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Sarah Begum

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Teachers vs Young, Creative Minds and Balancing the Curriculum

When I was 11 years old, I would make hairbands, scrunchies and purses out of different fabrics and then sell them at school for 20 pence. I was always a creative kid. I would watch "Art Attack" then save cereal boxes and recycle them by making stationary boxes etc. I knew I wanted to do something creative when I was older but wasn't sure what exactly...

I went to school with my latest fashion design - a purse I made from violet fur and stitched a pattern on it. I was so proud of it! All the girls at school liked it and I wanted to show my teacher what I could do. So I took out the purse out from my bag and said, "Sir, look what I made! Do you like it?"

The teacher replied, "You know Sarah, this won't get you anywhere in life. You need to focus on improving your learning at school and being better at maths and science. Ok?"

I was so disheartened as his words tore out a little girl's dream.

As I grew older, I discovered that you didn't need to be the best at maths and science to survive in this world and that a creative entrpreneurs are making small ideas into huge profitable realities.
At 16 years old, I became the youngest fashion designer and model for a fashion company my brother got me involved with and from there, I had a few more fashion shows to showcase my designs - this time garments.

I would think back to what that teacher told me once upon a time and smile that I made it further than his words could ever discourage me to do so.

Has anyone ever had similar experiences with their school teachers? And how did you make it in the real world?

Maybe the curriculum needs a lesson for children to spend a whole hour making plans to achieve their dreams?

I think it is so important for primary school teachers to be both creative as well as academic otherwise there is an unbalance in the learning system and this could effect how a child is programmed to think and grow up.

How many schools in the world actually have this balance in the curriculum?


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    Mar 14 2012: The term "primary school" may mean something different in the UK than in the United States. In the US, "primary school" would cover children from about age 5 until age 10 or maybe 11. I would guess only on the basis of my experience rather than citable research that primary school teachers in the US are as interested, certainly, in students' creativity and self expression as they are in what I think you mean by academic learning and, in fact, are frustrated that standardized tests pick up mainly the latter. I think any teacher who looked at something like your purse and said to you what he did would be considered out of line by his peers and the school administration.The need to prioritize creative, adaptive minds and dispositions is widely, widely accepted as a high or the highest priority among educators.What differs among educators is how to get there. Most educators would argue, I think, that students should be encouraged to become literate and to be able to think in a range of subjects rather than to specialize very young in any one. To shut out math, for example, or to shut out writing, as some cihldren might be inclined to do without guidance, doesn't seem a good strategy in terms of her fexibility in the future to choose from many interesting experiences and directions. It is a huge priority among primary school teachers to get children to give the various subjects all a good chance just as parents and family doctors want children as much as possible to eat a balanced diet and to spend their days in a miixture of activities, both mental and physical.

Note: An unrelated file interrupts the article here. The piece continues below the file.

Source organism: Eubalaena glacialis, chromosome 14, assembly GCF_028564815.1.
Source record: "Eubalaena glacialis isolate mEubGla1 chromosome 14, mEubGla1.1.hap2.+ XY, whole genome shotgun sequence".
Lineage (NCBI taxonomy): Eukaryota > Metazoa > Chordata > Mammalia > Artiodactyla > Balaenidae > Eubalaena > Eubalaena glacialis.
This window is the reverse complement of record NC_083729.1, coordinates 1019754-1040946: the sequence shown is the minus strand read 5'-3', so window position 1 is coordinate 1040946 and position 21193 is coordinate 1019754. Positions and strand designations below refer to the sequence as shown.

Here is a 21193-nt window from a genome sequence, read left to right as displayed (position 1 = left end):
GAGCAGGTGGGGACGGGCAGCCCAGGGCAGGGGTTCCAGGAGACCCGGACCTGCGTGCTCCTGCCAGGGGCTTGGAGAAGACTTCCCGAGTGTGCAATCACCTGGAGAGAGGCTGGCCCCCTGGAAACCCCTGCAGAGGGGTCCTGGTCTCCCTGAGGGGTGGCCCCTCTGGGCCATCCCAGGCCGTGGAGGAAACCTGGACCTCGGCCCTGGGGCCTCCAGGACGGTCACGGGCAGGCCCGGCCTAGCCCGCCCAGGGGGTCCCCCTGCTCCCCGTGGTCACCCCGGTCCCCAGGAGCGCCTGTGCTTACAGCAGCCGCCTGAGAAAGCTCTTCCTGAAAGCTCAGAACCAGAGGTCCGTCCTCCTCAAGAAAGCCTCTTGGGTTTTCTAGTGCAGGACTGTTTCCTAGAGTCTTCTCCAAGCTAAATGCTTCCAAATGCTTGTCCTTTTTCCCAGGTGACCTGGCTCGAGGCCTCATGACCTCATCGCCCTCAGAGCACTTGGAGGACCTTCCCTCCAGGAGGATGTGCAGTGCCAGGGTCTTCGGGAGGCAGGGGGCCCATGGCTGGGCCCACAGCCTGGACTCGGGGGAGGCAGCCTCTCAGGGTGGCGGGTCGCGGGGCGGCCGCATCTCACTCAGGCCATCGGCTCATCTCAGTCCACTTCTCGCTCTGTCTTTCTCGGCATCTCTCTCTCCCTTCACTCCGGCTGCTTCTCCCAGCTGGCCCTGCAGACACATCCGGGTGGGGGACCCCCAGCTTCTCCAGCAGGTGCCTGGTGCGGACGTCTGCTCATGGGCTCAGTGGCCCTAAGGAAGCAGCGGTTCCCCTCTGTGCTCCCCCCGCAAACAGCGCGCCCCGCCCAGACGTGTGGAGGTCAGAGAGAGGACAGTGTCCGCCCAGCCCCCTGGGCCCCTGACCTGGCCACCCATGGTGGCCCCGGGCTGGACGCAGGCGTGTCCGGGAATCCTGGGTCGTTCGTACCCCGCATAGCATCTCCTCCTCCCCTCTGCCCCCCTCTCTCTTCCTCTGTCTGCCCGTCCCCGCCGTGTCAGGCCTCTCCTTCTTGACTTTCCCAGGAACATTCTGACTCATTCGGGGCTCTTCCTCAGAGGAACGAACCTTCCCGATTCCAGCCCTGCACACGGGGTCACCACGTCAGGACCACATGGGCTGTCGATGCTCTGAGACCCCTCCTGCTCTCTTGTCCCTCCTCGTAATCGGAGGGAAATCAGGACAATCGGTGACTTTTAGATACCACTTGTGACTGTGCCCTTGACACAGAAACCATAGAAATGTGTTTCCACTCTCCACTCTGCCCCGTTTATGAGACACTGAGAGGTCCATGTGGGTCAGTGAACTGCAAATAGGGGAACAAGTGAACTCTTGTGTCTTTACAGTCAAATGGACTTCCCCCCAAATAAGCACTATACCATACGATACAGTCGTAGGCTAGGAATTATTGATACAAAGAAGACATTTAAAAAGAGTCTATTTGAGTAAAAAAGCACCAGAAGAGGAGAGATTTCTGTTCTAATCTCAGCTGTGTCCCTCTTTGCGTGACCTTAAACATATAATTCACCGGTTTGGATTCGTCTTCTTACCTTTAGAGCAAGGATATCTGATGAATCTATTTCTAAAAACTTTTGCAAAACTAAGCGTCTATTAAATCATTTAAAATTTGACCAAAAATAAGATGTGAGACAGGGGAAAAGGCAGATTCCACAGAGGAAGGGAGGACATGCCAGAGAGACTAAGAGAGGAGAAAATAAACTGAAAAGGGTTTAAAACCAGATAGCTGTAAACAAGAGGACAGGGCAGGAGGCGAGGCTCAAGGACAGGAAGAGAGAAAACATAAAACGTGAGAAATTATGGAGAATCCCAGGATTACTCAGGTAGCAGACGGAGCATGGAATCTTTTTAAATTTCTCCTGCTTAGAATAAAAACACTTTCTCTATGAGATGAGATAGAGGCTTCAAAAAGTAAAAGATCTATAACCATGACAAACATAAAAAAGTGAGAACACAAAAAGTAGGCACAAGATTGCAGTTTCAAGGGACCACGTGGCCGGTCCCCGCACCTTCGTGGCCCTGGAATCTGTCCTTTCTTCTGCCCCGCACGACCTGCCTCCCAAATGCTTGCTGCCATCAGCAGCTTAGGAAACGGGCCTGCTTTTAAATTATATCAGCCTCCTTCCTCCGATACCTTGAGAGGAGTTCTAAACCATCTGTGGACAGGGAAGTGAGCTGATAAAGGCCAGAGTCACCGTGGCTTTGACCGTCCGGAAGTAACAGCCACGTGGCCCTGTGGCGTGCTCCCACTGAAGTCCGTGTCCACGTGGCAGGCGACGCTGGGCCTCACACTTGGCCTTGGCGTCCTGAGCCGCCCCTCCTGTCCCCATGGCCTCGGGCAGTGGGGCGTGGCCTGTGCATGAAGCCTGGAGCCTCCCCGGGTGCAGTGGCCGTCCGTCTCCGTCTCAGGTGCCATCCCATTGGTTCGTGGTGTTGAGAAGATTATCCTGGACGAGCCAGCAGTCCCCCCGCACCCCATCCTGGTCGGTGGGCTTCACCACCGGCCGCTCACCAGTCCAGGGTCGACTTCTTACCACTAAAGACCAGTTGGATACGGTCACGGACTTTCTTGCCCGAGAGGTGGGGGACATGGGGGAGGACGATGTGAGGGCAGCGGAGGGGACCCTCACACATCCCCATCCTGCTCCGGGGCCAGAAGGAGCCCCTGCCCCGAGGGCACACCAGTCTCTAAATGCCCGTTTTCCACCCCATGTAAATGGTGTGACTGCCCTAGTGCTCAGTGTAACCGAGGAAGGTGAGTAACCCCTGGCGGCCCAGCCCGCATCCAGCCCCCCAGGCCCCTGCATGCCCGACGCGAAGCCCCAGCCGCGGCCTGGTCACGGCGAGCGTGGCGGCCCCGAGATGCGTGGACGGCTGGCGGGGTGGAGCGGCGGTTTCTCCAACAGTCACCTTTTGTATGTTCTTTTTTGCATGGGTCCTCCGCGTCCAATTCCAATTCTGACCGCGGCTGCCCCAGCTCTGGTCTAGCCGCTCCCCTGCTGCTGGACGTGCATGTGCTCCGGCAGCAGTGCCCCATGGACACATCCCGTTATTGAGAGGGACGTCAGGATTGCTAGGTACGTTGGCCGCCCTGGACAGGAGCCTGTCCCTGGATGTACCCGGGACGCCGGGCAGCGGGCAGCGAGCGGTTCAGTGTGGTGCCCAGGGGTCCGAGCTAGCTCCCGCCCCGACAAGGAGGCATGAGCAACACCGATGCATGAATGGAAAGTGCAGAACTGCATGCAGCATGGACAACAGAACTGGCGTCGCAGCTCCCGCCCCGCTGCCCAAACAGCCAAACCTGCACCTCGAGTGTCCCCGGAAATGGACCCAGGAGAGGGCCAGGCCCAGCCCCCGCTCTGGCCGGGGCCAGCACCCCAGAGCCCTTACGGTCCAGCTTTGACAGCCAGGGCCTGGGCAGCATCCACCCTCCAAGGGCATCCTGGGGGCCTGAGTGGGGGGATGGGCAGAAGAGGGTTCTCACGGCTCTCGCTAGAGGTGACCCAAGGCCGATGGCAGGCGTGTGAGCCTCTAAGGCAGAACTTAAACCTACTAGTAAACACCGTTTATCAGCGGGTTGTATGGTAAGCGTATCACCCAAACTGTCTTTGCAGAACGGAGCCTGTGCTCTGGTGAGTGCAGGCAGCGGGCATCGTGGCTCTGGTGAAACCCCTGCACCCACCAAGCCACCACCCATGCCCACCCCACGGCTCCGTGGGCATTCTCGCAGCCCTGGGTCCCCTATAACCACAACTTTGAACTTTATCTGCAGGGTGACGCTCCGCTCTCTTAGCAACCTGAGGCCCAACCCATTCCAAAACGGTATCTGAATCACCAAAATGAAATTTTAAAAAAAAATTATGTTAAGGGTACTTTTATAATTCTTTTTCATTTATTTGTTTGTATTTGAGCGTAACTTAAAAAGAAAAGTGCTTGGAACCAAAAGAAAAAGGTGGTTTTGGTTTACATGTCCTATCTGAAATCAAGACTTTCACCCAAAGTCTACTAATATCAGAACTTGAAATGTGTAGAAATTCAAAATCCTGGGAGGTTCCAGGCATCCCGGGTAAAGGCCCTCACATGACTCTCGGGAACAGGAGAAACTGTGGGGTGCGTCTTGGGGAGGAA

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      Mar 15 2012: Thank you :-) Of course you make sense of the past to me now and by the way, I'm really good at maths now ;-)

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